On the other side of this, I am relearning to read music, reading more books, and carving out moments where I suddenly ask myself, “where did all these birds in the trees show up.”

The Wall Street Journal reports Americans are working more hours than ever during this chapter of work-from-home. On average, people are working up to 3 hours more a day – something I can personally attest. Days start early and run long.

Psychologists point to habits being taking root after 14-days. I’ve lost track. Some days I the only clue I have on what day of the week it is the little letter embossed atop my morning pillbox.

Suddenly I feel naked at the grocery store without a mask. When watching television and someone touches a door handle, I wonder wiped down recently. And a clip of a baseball game crowd doing the wave seems like a lifetime ago.

The world is changing. I guess I can, too.

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Never Forget The Value of Cheer

My grandfather successfully served in World War II yet never lifted a weapon.

Much like today, people were confused, uncertain, and struggling to make sense of their surroundings. And while his war – and the fear of a terrorizing invasion is vastly different from avoiding a deadly virus – he played in an important role helping people get through to next sunrise.

My grandfather, a father to 4 girls and too old to serve in the military, fought the Battle of Britain with the limited tools God gave him – a singing voice and empathetic urge to bring smiles to people’s faces.

Wars can be won and lost at home. Battlefield victories pale in comparison to the collective spirit of those back home. Without a shared purpose or vision, the pain of war can erode the mortar holding together the foundational bricks of the people.

My grandfather was generously known as an entertainer. Nothing professional, but always willing to lead a song or tell a story at the pubs dotting the Scotland and English landscapes. When I think of him, I picture him standing on a chair, belting out traditional folk songs, or telling stories to workers coming off a shift at the local shipbuilding port.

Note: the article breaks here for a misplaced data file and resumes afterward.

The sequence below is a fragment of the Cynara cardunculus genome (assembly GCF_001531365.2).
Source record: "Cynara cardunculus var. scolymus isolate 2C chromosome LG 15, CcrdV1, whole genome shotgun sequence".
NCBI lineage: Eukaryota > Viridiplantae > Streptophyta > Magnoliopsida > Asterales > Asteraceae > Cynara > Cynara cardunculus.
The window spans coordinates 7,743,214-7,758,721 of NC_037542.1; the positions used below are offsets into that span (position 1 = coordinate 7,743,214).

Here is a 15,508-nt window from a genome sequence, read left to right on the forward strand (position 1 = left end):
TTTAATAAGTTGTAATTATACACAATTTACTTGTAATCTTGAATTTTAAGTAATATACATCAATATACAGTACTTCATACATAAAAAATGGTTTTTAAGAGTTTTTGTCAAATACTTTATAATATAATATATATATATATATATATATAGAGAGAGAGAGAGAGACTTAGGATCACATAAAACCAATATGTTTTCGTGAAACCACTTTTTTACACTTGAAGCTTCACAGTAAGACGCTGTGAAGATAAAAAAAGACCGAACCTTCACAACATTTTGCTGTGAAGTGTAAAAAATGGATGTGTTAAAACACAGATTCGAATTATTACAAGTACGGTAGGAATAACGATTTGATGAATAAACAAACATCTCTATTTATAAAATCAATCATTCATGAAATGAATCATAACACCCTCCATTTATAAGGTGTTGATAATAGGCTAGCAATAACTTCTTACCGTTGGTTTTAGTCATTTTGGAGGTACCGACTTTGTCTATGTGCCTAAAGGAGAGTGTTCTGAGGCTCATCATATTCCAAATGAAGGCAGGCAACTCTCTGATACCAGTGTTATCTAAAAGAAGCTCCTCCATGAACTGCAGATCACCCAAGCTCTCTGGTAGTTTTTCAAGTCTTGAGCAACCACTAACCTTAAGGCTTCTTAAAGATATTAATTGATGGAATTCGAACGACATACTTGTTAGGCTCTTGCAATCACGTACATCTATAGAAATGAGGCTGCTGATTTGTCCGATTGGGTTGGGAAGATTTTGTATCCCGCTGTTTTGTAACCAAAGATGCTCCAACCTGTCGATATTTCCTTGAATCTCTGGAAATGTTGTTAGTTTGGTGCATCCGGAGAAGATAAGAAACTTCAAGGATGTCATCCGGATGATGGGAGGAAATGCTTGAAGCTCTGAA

The government split my mother and her family apart during the war, scattering them across different towns as not to allow a single bomb to erase an entire family. And while the sisters lived on rural farms, my grandparents were assigned to work the underground trains in London.

As German bombers scorched the skies, sirens would send people underground for cover. And tunnels beneath the cities became a strategic fall out shelters for Londoners. It was in those musty caverns my grandfather fought the war.

With the muffled sounds of the nightly bombings dripping from above, he would take to a song to lift the spirits of those squatting against walls. My grandfather’s charge was to transport people away from pain and fear and to one free of bombs dropping from the skies above.

I recall the stories of how he would be singing and elevating his voice as the noise above sought to compete as if they knew he was fighting against them. In my imagination – the ones created while hearing the stories told to me as a child – his voice echoes down dark caverns while hundreds of people cover themselves and small children from dust and fragments of falling stone.

As an adult, I now understand my imagination colors these stories in romance, but the key elements remain. His job was to do whatever he could to elevate people’s spirits during a period of great despair and uncertainty. And although never issued a weapon, his tools moved people to want to see the next sunrise.

Today’s world is uncertain. We don’t know what we are dealing with or for how long. But the lessons of my grandfather still apply. We need to keep our spirits up, focus on coming together, and know – if we have the grit – we will see tomorrow’s sunrise.

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Easter Eggs And Making Memories

Baseball is not only American tradition gone silent during this COVID-19 crisis.

Easter Sunday always brings back memories of my brother and me standing in a long horizontal starting line of a hundred other kids, colorful straw baskets in our hands, waiting to race across a field finding and picking up colorful eggs hidden between the grass blades.